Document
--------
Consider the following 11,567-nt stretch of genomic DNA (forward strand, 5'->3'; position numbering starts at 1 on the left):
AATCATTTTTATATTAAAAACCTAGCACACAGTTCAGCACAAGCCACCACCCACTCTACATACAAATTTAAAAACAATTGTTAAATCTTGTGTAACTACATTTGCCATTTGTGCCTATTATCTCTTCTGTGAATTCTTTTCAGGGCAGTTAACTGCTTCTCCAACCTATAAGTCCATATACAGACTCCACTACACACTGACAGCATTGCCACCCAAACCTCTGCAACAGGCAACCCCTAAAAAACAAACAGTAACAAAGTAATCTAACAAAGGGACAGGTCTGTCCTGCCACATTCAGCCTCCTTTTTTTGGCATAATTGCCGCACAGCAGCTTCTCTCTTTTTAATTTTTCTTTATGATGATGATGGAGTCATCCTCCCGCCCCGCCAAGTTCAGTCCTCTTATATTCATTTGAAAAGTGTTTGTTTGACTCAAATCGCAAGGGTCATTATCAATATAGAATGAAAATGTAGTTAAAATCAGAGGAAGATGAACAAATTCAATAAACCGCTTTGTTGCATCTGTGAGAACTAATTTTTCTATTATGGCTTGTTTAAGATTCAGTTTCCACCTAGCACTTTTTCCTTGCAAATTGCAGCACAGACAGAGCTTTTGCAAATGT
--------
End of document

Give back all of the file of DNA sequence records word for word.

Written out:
Consider the following 11,567-nt stretch of genomic DNA (forward strand, 5'->3'; position numbering starts at 1 on the left):
AATCATTTTTATATTAAAAACCTAGCACACAGTTCAGCACAAGCCACCACCCACTCTACATACAAATTTAAAAACAATTGTTAAATCTTGTGTAACTACATTTGCCATTTGTGCCTATTATCTCTTCTGTGAATTCTTTTCAGGGCAGTTAACTGCTTCTCCAACCTATAAGTCCATATACAGACTCCACTACACACTGACAGCATTGCCACCCAAACCTCTGCAACAGGCAACCCCTAAAAAACAAACAGTAACAAAGTAATCTAACAAAGGGACAGGTCTGTCCTGCCACATTCAGCCTCCTTTTTTTGGCATAATTGCCGCACAGCAGCTTCTCTCTTTTTAATTTTTCTTTATGATGATGATGGAGTCATCCTCCCGCCCCGCCAAGTTCAGTCCTCTTATATTCATTTGAAAAGTGTTTGTTTGACTCAAATCGCAAGGGTCATTATCAATATAGAATGAAAATGTAGTTAAAATCAGAGGAAGATGAACAAATTCAATAAACCGCTTTGTTGCATCTGTGAGAACTAATTTTTCTATTATGGCTTGTTTAAGATTCAGTTTCCACCTAGCACTTTTTCCTTGCAAATTGCAGCACAGACAGAGCTTTTGCAAATGT